Eighteen-year-old Tibetan girl Pubu Droma and her teammates have often shared exercise video clips, football-related articles and online games with each other on Chinese social media platform WeChat over the past few months.
Currently unable to play football due to restrictions linked to the COVID-19 epidemic, this women's football team from Nankai University in North China's Tianjin have instead moved the football pitch onto their smartphones.
"We cannot play football together, but we never stop practicing our skills, even if we live in different cities in China," said team captain Pubu Droma.
Trying to allow more girls to feel inspired by football was a frustrating endeavor for Pubu Droma, but she stood by her passion and did a lot of work.
As a 2019 freshman with an enthusiasm for football and good skills, Pubu Droma became the striker and captain of a men's football team at Nankai, and signed up for her school's freshmen football games as soon as she enrolled.
However, Pubu Droma's inclusion was not without controversy, as she was initially refused admission to the team due to her gender, and was ridiculed by several of her peers.
This upset Pubu Droma, but the school's football association decided to give her another chance and organized an online vote among the captains of all participating teams.
Pubu Droma received many votes of support from other players and finally got the chance to be the only female player in a men's team. She soon won over the doubters with her skills and enthusiasm on the pitch, in the process breaking down barriers and gaining respect.
"Football is a team game regardless of gender. Everyone has to do their best for their team's honor and victory, as well as doing what they love," she said, noting that she did not want to be the only girl on the pitch.
After this game, Pubu Droma decided to establish an exclusive girls' team for female football lovers at her college, which began life in November 2019. "I didn't expect to see so many girls at our school loving football. About 50 girls joined in the group and we conducted regular training sessions at weekends," she said.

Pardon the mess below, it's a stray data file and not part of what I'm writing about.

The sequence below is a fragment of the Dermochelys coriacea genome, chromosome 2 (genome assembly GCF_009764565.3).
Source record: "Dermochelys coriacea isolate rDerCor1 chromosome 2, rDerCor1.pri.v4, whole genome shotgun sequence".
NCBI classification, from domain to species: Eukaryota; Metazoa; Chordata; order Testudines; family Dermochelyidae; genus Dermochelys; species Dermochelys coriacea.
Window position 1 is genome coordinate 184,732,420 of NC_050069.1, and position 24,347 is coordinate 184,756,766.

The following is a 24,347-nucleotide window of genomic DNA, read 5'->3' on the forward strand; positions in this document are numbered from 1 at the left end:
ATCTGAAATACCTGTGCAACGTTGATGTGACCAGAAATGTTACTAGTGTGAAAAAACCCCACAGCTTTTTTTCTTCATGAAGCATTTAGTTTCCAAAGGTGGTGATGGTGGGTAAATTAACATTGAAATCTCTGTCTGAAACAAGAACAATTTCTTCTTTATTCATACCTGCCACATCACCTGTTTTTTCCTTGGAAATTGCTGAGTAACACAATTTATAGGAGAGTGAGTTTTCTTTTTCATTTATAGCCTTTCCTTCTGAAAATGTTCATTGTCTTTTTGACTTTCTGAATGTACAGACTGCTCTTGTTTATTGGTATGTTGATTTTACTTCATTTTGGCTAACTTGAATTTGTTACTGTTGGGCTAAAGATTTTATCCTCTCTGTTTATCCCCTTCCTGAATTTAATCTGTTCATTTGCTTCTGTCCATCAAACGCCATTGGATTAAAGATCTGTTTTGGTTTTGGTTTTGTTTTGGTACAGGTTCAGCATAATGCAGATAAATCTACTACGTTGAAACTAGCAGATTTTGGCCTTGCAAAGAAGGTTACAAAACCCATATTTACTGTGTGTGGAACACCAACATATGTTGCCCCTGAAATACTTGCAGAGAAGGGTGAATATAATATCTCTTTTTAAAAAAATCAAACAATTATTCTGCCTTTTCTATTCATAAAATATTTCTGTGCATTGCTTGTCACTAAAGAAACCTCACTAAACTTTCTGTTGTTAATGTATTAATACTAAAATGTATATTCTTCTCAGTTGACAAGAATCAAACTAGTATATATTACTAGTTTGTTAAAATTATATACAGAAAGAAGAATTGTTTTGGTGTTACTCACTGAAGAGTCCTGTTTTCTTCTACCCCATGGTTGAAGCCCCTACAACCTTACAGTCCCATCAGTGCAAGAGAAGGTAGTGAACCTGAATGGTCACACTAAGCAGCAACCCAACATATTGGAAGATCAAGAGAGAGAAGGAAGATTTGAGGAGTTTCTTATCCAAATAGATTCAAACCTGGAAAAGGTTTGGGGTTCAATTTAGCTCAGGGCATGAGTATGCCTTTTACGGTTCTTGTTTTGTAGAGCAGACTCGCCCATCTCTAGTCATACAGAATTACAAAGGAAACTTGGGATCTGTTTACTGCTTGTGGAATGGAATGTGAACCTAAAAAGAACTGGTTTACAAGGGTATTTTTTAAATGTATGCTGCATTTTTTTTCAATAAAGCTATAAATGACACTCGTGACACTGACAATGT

However, the sudden epidemic outbreak halted their training plans. "I was anxious and so worried at that time. What if this long-term epidemic drained their enthusiasm? What if the newly-formed team was broken up?" Pubu Droma worried.
What her teammates did gave her great confidence. "They trained voluntarily and our chat group became more active. In the meantime, all my girls were in full swing in making the informal team become an official one."
When they prepared the project proposal for the official team, Pubu Droma raised a question to her teammates, asking them what their football dream is.
"To share the football pitch with more girls."
"To gather more female football lovers and let more people hear our voice."
"To let people see us playing football in professional games."
Their answers greatly warmed Pubu Droma. She summarized these points in the project proposal. "Our team's dream is to organize an official school women's football team and create a new platform for more female football lovers. We encourage each other and make progress together."
In June, these girls realized their dream. The women's football team at Nankai University was launched. "We want to recruit more girls into our team and have opportunities to participate in national competitions in the future," said Pubu Droma.
Pubu Droma and her teammates hope the epidemic can be overcome soon, so that they can return to school as soon as possible and realize their football dream.
"I love football and hope it will spring up everywhere," she said.
When the first rays of sunlight hit the fields in the early morning, Zongji, a villager from...